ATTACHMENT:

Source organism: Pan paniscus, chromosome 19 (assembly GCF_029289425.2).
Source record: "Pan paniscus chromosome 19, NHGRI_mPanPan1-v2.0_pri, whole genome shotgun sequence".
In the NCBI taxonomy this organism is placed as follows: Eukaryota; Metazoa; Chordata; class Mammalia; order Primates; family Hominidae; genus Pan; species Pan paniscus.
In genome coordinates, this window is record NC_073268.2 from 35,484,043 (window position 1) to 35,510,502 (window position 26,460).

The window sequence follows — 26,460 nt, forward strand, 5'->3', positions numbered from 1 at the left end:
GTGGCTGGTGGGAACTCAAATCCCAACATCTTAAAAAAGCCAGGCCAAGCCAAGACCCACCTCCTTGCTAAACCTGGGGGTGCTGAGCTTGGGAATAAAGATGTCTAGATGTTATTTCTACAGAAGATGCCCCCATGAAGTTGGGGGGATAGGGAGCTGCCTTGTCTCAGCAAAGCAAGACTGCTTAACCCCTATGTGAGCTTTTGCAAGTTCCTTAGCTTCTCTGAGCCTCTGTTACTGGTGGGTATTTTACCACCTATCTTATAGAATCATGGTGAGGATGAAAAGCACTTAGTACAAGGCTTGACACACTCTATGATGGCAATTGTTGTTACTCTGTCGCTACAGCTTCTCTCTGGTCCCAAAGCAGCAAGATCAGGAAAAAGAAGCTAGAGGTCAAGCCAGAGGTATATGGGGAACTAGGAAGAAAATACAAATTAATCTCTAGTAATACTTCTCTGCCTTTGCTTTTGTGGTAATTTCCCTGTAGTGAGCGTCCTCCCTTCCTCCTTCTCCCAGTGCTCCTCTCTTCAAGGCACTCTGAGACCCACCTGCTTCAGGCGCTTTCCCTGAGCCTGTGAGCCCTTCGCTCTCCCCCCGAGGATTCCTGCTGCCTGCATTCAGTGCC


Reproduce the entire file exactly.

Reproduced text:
Source organism: Pan paniscus, chromosome 19 (assembly GCF_029289425.2).
Source record: "Pan paniscus chromosome 19, NHGRI_mPanPan1-v2.0_pri, whole genome shotgun sequence".
In the NCBI taxonomy this organism is placed as follows: Eukaryota; Metazoa; Chordata; class Mammalia; order Primates; family Hominidae; genus Pan; species Pan paniscus.
In genome coordinates, this window is record NC_073268.2 from 35,484,043 (window position 1) to 35,510,502 (window position 26,460).

The window sequence follows — 26,460 nt, forward strand, 5'->3', positions numbered from 1 at the left end:
GTGGCTGGTGGGAACTCAAATCCCAACATCTTAAAAAAGCCAGGCCAAGCCAAGACCCACCTCCTTGCTAAACCTGGGGGTGCTGAGCTTGGGAATAAAGATGTCTAGATGTTATTTCTACAGAAGATGCCCCCATGAAGTTGGGGGGATAGGGAGCTGCCTTGTCTCAGCAAAGCAAGACTGCTTAACCCCTATGTGAGCTTTTGCAAGTTCCTTAGCTTCTCTGAGCCTCTGTTACTGGTGGGTATTTTACCACCTATCTTATAGAATCATGGTGAGGATGAAAAGCACTTAGTACAAGGCTTGACACACTCTATGATGGCAATTGTTGTTACTCTGTCGCTACAGCTTCTCTCTGGTCCCAAAGCAGCAAGATCAGGAAAAAGAAGCTAGAGGTCAAGCCAGAGGTATATGGGGAACTAGGAAGAAAATACAAATTAATCTCTAGTAATACTTCTCTGCCTTTGCTTTTGTGGTAATTTCCCTGTAGTGAGCGTCCTCCCTTCCTCCTTCTCCCAGTGCTCCTCTCTTCAAGGCACTCTGAGACCCACCTGCTTCAGGCGCTTTCCCTGAGCCTGTGAGCCCTTCGCTCTCCCCCCGAGGATTCCTGCTGCCTGCATTCAGTGCC